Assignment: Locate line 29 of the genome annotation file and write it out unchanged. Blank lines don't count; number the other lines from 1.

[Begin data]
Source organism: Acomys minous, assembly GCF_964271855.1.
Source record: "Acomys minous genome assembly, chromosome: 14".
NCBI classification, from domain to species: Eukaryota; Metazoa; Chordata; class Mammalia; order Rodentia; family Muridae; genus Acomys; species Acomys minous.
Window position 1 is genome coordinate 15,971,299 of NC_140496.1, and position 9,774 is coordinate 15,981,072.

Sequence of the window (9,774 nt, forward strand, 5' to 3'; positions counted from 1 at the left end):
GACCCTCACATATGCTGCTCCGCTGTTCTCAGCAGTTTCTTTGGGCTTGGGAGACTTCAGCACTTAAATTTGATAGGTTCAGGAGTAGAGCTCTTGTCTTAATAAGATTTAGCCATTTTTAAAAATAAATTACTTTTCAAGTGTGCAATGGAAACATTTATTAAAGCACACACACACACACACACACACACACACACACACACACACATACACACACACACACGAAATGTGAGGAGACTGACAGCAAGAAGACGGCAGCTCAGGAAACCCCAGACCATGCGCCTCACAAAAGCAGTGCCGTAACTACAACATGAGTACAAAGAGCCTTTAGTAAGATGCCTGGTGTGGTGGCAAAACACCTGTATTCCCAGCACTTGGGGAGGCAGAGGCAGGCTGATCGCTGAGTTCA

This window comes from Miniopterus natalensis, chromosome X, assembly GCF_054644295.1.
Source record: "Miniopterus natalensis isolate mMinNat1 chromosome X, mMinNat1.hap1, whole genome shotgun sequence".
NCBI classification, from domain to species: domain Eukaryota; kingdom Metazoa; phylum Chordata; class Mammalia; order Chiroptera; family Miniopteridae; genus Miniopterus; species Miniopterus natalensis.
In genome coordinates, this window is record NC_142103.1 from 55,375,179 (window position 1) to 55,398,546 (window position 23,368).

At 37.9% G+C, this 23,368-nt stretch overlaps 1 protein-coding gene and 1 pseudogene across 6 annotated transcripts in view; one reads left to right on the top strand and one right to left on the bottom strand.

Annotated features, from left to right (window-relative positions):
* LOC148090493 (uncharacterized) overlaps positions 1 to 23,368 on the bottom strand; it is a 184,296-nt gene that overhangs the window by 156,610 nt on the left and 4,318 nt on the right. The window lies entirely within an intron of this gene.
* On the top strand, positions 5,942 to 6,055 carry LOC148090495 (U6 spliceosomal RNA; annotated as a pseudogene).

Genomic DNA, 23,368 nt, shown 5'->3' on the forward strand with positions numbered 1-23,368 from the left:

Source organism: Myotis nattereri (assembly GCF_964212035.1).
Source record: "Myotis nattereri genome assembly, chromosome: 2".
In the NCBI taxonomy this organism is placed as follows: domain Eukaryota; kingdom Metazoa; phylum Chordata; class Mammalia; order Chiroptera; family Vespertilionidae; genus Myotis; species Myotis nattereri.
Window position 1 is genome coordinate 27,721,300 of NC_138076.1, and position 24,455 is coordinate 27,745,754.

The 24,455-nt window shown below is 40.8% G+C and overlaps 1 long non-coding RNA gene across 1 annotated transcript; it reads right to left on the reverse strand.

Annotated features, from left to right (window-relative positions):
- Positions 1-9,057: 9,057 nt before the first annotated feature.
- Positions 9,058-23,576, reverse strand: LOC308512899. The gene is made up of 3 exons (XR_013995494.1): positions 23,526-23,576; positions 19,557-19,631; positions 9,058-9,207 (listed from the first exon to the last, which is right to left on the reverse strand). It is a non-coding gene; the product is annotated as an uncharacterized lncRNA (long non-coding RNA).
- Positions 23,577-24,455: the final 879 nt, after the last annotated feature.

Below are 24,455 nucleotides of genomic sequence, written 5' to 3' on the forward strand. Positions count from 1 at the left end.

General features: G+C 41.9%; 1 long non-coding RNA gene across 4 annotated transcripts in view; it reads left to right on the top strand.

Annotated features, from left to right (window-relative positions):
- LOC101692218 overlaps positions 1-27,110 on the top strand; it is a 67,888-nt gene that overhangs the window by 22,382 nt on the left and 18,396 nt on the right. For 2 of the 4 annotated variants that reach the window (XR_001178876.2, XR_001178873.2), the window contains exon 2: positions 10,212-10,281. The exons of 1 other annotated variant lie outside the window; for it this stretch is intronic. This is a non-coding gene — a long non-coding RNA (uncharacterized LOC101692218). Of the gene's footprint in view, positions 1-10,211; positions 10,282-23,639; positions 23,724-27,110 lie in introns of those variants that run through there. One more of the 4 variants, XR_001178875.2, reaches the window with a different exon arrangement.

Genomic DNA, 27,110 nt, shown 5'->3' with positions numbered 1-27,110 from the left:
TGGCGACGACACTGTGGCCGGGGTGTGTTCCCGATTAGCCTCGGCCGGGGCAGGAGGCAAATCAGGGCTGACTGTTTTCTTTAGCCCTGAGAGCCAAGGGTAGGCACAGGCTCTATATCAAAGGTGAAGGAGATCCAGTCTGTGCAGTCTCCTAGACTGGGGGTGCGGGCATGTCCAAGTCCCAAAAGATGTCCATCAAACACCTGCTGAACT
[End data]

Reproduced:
Genomic DNA, 27,110 nt, shown 5'->3' with positions numbered 1-27,110 from the left: